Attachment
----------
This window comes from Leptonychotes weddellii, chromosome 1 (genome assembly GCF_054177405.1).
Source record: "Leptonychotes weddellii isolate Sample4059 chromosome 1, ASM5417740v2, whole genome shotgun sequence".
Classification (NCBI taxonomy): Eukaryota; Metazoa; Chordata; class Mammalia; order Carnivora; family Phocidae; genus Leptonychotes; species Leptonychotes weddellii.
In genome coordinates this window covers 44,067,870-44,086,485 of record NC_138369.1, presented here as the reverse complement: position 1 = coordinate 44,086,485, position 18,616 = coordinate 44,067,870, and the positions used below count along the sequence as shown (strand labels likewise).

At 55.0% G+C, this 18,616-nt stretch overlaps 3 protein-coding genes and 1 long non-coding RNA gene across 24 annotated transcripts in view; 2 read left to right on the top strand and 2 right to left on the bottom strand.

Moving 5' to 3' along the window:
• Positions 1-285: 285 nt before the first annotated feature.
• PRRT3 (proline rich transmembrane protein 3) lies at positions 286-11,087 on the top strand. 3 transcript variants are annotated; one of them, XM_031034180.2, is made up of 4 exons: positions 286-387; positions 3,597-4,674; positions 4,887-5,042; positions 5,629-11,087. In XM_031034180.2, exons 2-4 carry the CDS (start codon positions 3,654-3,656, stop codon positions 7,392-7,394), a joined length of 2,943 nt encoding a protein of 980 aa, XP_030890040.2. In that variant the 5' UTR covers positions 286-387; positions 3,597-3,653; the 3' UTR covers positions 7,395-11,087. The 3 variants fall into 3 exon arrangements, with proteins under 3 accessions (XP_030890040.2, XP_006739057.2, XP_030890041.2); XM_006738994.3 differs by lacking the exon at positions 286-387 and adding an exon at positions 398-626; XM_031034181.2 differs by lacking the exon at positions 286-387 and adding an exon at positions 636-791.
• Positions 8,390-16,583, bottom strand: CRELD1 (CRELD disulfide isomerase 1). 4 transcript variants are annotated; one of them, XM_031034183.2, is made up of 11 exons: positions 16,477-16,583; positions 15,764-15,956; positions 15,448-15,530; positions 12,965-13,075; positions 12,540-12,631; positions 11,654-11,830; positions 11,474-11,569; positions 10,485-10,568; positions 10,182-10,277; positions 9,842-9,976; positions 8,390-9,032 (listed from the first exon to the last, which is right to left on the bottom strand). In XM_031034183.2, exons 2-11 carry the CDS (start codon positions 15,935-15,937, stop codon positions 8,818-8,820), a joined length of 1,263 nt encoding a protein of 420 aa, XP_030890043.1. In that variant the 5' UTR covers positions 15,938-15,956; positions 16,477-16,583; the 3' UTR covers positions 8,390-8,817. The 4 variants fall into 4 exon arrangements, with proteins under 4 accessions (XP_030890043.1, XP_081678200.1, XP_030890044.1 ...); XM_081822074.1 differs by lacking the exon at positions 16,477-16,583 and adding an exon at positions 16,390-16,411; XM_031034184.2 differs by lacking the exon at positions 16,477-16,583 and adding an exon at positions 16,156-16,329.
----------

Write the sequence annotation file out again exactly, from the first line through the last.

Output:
This window comes from Leptonychotes weddellii, chromosome 1 (genome assembly GCF_054177405.1).
Source record: "Leptonychotes weddellii isolate Sample4059 chromosome 1, ASM5417740v2, whole genome shotgun sequence".
Classification (NCBI taxonomy): Eukaryota; Metazoa; Chordata; class Mammalia; order Carnivora; family Phocidae; genus Leptonychotes; species Leptonychotes weddellii.
In genome coordinates this window covers 44,067,870-44,086,485 of record NC_138369.1, presented here as the reverse complement: position 1 = coordinate 44,086,485, position 18,616 = coordinate 44,067,870, and the positions used below count along the sequence as shown (strand labels likewise).

At 55.0% G+C, this 18,616-nt stretch overlaps 3 protein-coding genes and 1 long non-coding RNA gene across 24 annotated transcripts in view; 2 read left to right on the top strand and 2 right to left on the bottom strand.

Moving 5' to 3' along the window:
• Positions 1-285: 285 nt before the first annotated feature.
• PRRT3 (proline rich transmembrane protein 3) lies at positions 286-11,087 on the top strand. 3 transcript variants are annotated; one of them, XM_031034180.2, is made up of 4 exons: positions 286-387; positions 3,597-4,674; positions 4,887-5,042; positions 5,629-11,087. In XM_031034180.2, exons 2-4 carry the CDS (start codon positions 3,654-3,656, stop codon positions 7,392-7,394), a joined length of 2,943 nt encoding a protein of 980 aa, XP_030890040.2. In that variant the 5' UTR covers positions 286-387; positions 3,597-3,653; the 3' UTR covers positions 7,395-11,087. The 3 variants fall into 3 exon arrangements, with proteins under 3 accessions (XP_030890040.2, XP_006739057.2, XP_030890041.2); XM_006738994.3 differs by lacking the exon at positions 286-387 and adding an exon at positions 398-626; XM_031034181.2 differs by lacking the exon at positions 286-387 and adding an exon at positions 636-791.
• Positions 8,390-16,583, bottom strand: CRELD1 (CRELD disulfide isomerase 1). 4 transcript variants are annotated; one of them, XM_031034183.2, is made up of 11 exons: positions 16,477-16,583; positions 15,764-15,956; positions 15,448-15,530; positions 12,965-13,075; positions 12,540-12,631; positions 11,654-11,830; positions 11,474-11,569; positions 10,485-10,568; positions 10,182-10,277; positions 9,842-9,976; positions 8,390-9,032 (listed from the first exon to the last, which is right to left on the bottom strand). In XM_031034183.2, exons 2-11 carry the CDS (start codon positions 15,935-15,937, stop codon positions 8,818-8,820), a joined length of 1,263 nt encoding a protein of 420 aa, XP_030890043.1. In that variant the 5' UTR covers positions 15,938-15,956; positions 16,477-16,583; the 3' UTR covers positions 8,390-8,817. The 4 variants fall into 4 exon arrangements, with proteins under 4 accessions (XP_030890043.1, XP_081678200.1, XP_030890044.1 ...); XM_081822074.1 differs by lacking the exon at positions 16,477-16,583 and adding an exon at positions 16,390-16,411; XM_031034184.2 differs by lacking the exon at positions 16,477-16,583 and adding an exon at positions 16,156-16,329.